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I just did a little funny experiment in the game/sim "Train Simulator 2013". I normally have good FPS in it (around 30) at full settings.

What I did was make a really, really long train so that the calculations the sim needed to make were enormous (the sim is quite realistic, it takes all things into account like speed/acceleration, G-forces, comfort levels, possible wheel slip and many more, and most of those things on each carriage seperately). This resulted in only 14FPS as reported by the game, but it felt more like 8FPS or so.

I have a Logitech G15 keyboard which has an LCD, and it allows me to monitor CPU/RAM and video card load on it.

The strange thing is, all CPU cores were busy, but the total load was only about 60% maximum at all times. The video card was only on 30% load (possibly an important note, the memory was full, which is however not unusual for the game in question). The RAM had plenty of room and there weren't many operations as it didn't grow or shrink much.

I just have the feeling that the game would run smoother if it used more of my hardware power. Why is it not doing so? I had the same in another game, The Elder Scrolls: Morrowind when using more than 100 mods (that all use scripting) and a few high res texture mods, + a full-on graphics improvement program. The engine is very old (2003), and so I thought this might be the cause (not being optimised for multithreading).

I had thought of possible causes, like:

  • The operating system doesn't let the games use all the resources.
  • It doesn't make use of multi-threading appropriately.

To eliminate the former, I tried a CPU stress tool and that got 100% CPU juice as I let it run, so the OS is not the problem. I gave its thread the "higher" priority though.

My actual question

In both games, I did things the engine was not really built to do or support. Can those games' framerate be limited cause of their own engine not being able to cope? What is the real reason and more importantly, can I help it? And in any case, could something actually be wrong with my hardware? It's all reasonably new, a couple of months, and I (almost) never experience any other trouble. Modern and much more demanding games work absolutely fine.

Specs

CPU: AMD Phenom II 965 X4 @ 3.4gHz
RAM: 8GB of DDR3 RAM
Video: MSI GTX560 (nVidia chip) with 1GB of GDDR5 memory
OS: Windows 7 Ultimate 64 bit

Nothing overclocked.

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+1 just for asking a well thought out/written question. –  Hennes Dec 16 '12 at 1:23
    
@Hennes thanks, now let's hope somebody knows the answer too :p –  MDeSchaepmeester Dec 16 '12 at 10:17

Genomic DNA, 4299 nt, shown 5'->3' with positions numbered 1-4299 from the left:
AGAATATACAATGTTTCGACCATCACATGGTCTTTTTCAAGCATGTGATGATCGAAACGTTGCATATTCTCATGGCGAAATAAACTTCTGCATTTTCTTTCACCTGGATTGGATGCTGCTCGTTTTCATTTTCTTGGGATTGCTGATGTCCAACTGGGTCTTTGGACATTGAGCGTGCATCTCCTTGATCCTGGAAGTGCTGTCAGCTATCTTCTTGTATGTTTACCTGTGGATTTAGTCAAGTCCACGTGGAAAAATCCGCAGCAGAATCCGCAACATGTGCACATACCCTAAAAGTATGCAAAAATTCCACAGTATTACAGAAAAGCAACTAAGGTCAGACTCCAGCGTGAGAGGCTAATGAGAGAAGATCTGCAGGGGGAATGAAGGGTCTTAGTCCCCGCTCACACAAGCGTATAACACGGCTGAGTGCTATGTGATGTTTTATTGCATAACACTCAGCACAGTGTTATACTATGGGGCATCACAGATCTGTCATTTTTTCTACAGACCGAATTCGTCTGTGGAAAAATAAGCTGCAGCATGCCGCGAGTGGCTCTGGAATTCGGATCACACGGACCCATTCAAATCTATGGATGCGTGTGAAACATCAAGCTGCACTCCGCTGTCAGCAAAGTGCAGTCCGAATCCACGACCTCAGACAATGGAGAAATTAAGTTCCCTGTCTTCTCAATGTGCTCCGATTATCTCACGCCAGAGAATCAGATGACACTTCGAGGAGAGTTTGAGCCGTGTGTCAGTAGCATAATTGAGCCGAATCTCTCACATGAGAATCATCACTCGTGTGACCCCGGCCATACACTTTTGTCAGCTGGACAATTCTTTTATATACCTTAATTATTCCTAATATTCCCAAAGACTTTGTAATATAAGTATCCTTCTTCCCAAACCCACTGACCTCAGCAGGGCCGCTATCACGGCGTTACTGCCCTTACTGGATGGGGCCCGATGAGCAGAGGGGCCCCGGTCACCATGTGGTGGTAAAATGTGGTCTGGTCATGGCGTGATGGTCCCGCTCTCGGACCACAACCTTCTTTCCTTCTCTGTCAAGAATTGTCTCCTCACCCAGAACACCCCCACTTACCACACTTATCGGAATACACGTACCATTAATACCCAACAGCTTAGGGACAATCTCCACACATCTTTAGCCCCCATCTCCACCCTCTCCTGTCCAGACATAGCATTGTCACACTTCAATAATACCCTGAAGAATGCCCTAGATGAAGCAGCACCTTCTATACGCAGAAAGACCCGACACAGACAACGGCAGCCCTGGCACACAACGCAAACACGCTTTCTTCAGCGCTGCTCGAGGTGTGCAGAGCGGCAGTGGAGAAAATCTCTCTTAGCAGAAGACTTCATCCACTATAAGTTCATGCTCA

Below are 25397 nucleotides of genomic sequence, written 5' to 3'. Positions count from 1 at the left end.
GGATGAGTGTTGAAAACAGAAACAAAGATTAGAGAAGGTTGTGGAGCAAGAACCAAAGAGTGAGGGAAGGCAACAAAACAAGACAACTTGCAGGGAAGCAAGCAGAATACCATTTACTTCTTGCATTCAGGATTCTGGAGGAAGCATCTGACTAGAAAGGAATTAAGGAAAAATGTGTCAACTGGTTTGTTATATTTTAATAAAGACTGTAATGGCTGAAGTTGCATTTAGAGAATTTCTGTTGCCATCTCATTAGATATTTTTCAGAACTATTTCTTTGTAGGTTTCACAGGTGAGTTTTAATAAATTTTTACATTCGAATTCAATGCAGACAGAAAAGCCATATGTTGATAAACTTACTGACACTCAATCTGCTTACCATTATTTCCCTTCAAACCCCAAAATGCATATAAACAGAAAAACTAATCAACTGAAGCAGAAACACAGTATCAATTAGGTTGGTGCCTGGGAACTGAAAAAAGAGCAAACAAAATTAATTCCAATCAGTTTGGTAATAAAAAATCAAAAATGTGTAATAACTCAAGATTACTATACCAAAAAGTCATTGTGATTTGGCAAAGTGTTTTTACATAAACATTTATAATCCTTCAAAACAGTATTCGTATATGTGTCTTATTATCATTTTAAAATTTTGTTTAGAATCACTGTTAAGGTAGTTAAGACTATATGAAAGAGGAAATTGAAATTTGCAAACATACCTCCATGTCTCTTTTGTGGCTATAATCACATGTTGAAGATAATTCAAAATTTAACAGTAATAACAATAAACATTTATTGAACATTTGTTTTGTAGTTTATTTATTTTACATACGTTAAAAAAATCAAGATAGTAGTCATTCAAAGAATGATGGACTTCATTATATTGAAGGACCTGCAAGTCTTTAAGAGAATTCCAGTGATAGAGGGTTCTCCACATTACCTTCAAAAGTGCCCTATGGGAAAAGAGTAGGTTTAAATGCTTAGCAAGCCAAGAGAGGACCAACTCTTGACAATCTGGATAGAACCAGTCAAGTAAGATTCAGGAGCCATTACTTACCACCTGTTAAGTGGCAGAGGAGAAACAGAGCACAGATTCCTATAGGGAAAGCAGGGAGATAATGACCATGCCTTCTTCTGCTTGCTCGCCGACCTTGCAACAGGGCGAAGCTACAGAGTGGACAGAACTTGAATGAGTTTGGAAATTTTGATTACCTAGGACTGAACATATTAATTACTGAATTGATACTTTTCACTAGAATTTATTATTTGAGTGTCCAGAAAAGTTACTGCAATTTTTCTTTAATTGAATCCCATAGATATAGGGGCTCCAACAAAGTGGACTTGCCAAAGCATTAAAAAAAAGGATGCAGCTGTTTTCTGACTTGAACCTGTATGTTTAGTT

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I've looked into this a bit for you, and it looks like train simulator only uses 2 cores of your CPU max. If your CPU was showing 60% load, it was likely using 47-50% of that just for train simulator, the other 10% was for other operations.

This is very typical for most games, very few make use of 4 cores. Most operations are serial, so finding things to do with the extra cores is difficult.

You have a good processor, your only real option would be to overclock it if it is a black edition. Otherwise, don't make your trains so big ;)

Your hardware fine, you would know if there were any other serious issues - they would show up quickly under any stress test, and 90% of the time they would cause a blue screen of death.

As far as what the FPS shows - 15fps usually looks smooth, but not contiguous (it jitters). It could just be reporting it incorrectly.

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Thank you for your explanation :) would changing the affinity mask do anything? By the way I think that for Morrowind there was a way to make it use all the available cores... Not sure though and anyway it would only be a hack-isch thing. So if I understand it well, the speed is capped by my core clock? Interesting, it was one of my suspicions, but since the clock is so wickedly fast I could hardly believe that... –  MDeSchaepmeester Dec 17 '12 at 22:16
    
Changing the affinity mask won't do anything unfortunately. The program knows that it can use all cores, it just decides not to.By setting the affinity mask all you can do is decide which two cores it runs on. For other older games, you may be able to get the to run on multiple cores through hack-ish ways, or by using console commands. If there is a way to do it you may be able to find it online on forums somewhere. –  Logan Bissonnette Dec 18 '12 at 0:22
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